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March of Dimes Big 5 Project: Reducing Non-Medically Indicated Deliveries (NMID) <39 Weeks

More than 30 years ago, the American Congress of Obstetricians and Gynecologists (ACOG) created guidelines advising obstetricians against elective deliveries without medical indications before 39 weeks gestation in order to improve the health outcomes of babies. According to ACOG, the last few weeks of a healthy pregnancy are necessary for the full development of some vital organs, such as the brain and lungs. Despite these guidelines, NMID <39 weeks gestational age steadily had been increasing in the United States by 2010 – with variability in the rates of such deliveries ranging from 5 - 40+%. At that time, the March of Dimes (MOD) decided to create a national collaborative comprised of the five most populous states – Florida, California, Texas, New York and Illinois – and to focus the Big 5 Collaborative’s first quality improvement (QI) initiative on eliminating NMID <39 weeks.

With a seed grant from the MOD to represent Florida, the FPQC focused its efforts on recruiting hospitals and educating practitioners. The FPQC and the MOD partnered to aid the efforts of six Florida hospitals in the Big 5 Hospital QI Project, a year-long pilot test of the “California Maternal Quality Care Collaborative Elimination of Non-Medically Indicated (Elective) Deliveries Before 39 Weeks Gestational Age” toolkit. The goal of the project was to change hospital policies and procedures to avoid scheduling these types of inductions or cesareans. To monitor project outcomes, data were collected on live births that were singleton, Florida residents and “term” pregnancies (370/7 – 386/7) with no medical conditions prior to or during pregnancies.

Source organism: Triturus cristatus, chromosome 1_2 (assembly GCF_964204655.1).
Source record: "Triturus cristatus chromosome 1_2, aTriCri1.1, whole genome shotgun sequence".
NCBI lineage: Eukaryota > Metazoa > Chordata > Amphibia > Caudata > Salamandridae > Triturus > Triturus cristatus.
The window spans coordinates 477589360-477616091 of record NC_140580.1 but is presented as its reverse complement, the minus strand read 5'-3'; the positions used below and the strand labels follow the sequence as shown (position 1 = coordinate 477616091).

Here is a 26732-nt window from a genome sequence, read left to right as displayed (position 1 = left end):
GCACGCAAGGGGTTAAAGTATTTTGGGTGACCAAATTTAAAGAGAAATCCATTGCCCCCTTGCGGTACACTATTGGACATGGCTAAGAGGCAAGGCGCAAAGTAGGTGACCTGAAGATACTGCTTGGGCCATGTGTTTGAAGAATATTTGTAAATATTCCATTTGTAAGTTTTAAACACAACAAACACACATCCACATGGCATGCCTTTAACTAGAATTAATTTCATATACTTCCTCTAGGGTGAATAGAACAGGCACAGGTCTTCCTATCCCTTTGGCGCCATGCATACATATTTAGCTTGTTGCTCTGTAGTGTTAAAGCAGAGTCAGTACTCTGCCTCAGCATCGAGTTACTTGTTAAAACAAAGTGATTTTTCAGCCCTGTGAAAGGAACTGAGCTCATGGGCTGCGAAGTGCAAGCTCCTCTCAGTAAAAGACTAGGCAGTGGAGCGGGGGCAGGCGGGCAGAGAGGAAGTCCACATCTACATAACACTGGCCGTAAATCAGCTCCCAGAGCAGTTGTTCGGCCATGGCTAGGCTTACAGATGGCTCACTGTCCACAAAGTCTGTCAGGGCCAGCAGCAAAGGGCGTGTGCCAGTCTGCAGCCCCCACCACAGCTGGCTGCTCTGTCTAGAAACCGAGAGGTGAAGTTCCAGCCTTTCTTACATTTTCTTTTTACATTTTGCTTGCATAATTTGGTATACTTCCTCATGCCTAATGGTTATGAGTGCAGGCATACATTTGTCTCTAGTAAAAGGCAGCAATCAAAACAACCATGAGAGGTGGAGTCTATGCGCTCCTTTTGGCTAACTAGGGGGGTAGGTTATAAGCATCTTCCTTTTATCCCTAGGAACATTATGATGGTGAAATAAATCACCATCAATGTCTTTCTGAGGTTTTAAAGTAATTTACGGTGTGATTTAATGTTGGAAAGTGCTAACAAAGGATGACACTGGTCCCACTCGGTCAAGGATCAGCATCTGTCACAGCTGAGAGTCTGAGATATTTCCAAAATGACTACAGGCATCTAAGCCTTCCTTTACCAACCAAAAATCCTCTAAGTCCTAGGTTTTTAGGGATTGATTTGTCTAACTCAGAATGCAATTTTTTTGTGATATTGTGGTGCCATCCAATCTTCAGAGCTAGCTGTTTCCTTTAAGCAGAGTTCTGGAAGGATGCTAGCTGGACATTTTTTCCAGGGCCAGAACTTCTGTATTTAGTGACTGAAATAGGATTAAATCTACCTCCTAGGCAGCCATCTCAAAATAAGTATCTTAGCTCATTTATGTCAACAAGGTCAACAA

Each hospital was responsible for gathering together a QI team with a physician champion, nurse leader, scheduler and staff member. Without existing protocols in place, the hospitals’ QI teams were trained by the FPQC with the MOD on how to implement the California toolkit. Training included:
  1. Establishing consistent policies and procedures for scheduling guidelines
  2. Creating a uniform scheduling form
  3. Applying a “Hard Stop” policy process
  4. Collecting and inputting data accurately into the MOD national web data portal

The FPQC also coordinated Grand Rounds and other educational and promotional opportunities to help gain more staff buy-in.

Between January and December 2011: The hospitals input their de-identified data from the scheduling forms into the data portal. Improvement was monitored by each hospital through monthly and quarterly reports as well as monthly phone calls with the MOD and the FPQC to check individual progress, compare status against others, share new ideas for enhancements and discuss challenges and opportunities.

The project was extremely effective, and the results were published by the MOD at the national level. To access the abstract for "A Multistate Quality Improvement Program to Decrease Elective Deliveries Before 39 Weeks Gestation," please click here.

The success of the project attracted the interest of the Florida Hospital Association (FHA) and others. With continued funding from the MOD and new funding from the FHA, the FPQC has started a current project expanding the initiative on eliminating early elective deliveries (EED) through the Health Engagement Network (HEN) to more Florida hospitals.

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